• Degree of protein concentration (ultrafiltration and diafiltration, lactose washing, used for MPC 65 or greater); (Note: Figures/numbers indicate protein percentage in MPC)
  • Operating parameters when removing water (evaporation and spray drying);
  • Storage conditions of final product (Tmax = 20oC, hermetic packaging).


MPC is a fine, white to light cream-coloured powder, uniform in composition and free of lumps. It has a fresh taste with no foreign or off-flavours and a clean, pleasant odour.


The quality of raw milk used to manufacture MPC must meet rigorous standards in terms of composition and microbiological characteristics. Fresh milk is collected according to stringent health and safety regulations and must be free of colostrum and foreign substances such as chemical products or antibiotics. A low somatic-cell content (100-200 000 per cm3) is desirable and helps to avoid a decreased flow during the ultrafiltration process. Milk fat solids are separated from the nonfat milk solids, after which the liquid nonfat material is pasteurized for the first time and is then concentrated by ultrafiltration until the desired protein content is achieved. The dried material is then subjected to a second pasteurization treatment to ensure a clean, innocuous concentrate.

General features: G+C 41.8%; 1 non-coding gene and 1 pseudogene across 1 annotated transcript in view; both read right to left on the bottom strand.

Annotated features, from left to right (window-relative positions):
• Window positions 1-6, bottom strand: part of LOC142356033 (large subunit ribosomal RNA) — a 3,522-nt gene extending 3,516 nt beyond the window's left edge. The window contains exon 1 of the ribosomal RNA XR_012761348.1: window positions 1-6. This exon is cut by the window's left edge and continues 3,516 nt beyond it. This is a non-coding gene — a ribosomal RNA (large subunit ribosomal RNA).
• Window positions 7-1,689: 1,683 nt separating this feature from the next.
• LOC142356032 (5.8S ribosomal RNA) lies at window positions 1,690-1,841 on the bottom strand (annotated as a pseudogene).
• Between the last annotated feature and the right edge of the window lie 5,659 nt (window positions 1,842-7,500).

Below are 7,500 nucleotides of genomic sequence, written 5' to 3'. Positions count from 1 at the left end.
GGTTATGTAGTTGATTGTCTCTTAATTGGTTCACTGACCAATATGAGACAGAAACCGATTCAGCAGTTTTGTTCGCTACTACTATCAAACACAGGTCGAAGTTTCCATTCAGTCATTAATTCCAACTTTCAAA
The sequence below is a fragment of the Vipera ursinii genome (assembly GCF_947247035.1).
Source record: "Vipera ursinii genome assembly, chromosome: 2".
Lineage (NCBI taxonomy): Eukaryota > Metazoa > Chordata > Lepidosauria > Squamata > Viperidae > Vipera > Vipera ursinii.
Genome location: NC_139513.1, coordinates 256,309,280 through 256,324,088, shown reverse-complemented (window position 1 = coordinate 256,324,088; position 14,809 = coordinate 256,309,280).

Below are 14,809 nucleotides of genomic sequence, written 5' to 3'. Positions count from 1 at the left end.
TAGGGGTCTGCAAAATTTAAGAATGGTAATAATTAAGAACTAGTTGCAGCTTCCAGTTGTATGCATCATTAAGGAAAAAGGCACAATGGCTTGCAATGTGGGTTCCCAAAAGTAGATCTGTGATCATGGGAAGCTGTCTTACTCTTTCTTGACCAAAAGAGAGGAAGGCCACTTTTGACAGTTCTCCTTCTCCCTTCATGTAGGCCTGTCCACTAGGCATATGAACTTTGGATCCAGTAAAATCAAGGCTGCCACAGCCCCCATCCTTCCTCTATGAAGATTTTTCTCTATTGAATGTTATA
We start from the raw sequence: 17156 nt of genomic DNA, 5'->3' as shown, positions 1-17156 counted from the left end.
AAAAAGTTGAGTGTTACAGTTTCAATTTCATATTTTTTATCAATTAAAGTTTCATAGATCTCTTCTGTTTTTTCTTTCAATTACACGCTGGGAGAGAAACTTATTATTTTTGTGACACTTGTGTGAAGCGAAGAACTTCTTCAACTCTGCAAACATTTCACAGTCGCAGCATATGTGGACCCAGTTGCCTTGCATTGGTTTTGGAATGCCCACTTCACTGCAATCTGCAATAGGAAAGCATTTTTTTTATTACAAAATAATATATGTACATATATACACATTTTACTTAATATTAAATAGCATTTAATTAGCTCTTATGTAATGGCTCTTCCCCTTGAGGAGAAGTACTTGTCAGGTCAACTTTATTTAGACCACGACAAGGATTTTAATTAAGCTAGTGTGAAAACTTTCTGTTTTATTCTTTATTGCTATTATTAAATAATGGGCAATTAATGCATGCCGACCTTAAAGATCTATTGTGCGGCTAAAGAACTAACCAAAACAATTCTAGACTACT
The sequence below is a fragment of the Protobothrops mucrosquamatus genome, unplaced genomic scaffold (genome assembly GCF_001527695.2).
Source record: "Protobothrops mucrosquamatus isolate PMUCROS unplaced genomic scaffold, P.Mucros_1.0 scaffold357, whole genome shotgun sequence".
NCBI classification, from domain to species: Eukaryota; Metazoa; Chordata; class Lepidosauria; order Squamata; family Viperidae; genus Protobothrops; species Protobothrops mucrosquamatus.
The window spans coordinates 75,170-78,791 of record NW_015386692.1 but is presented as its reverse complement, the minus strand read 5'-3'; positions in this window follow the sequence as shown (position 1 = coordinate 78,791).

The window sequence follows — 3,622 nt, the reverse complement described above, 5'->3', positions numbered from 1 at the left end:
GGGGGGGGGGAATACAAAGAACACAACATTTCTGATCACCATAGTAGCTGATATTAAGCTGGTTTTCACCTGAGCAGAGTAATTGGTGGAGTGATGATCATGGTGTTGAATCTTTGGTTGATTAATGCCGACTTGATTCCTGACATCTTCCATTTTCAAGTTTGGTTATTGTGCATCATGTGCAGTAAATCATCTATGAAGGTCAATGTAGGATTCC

MPC must be free from Salmonella, Staphylococcus aureus, Escherichia coli and other coliforms. MPC-75 must not contain more than 10 000 colony-forming units (CFU) per gram, in terms of total bacteria count, and a maximum count of 50 CFU/g for yeast and mold. The number of microorganisms capable of developing spores under aerobic conditions must not exceed 500CFU/g. Microorganisms capable of sporing under anaerobic conditions must not exceed 700 CFU/g.


MPC-75 should register a pH level of 6.8 when dissolved in a 10% solution. Its density should range between 330 and 400 g/L.


Thanks to ultrafiltration, the level of protein in MPC can be controlled, making it possible to produce a wide variety of protein concentrates. In general, all these concentrates contain the same casein ratio: amount of serum protein present in the initial raw milk. However, there is a tendency today to produce MPC with a slightly higher casein content.


Milk proteins are divided into two general classes: caseins and serum proteins.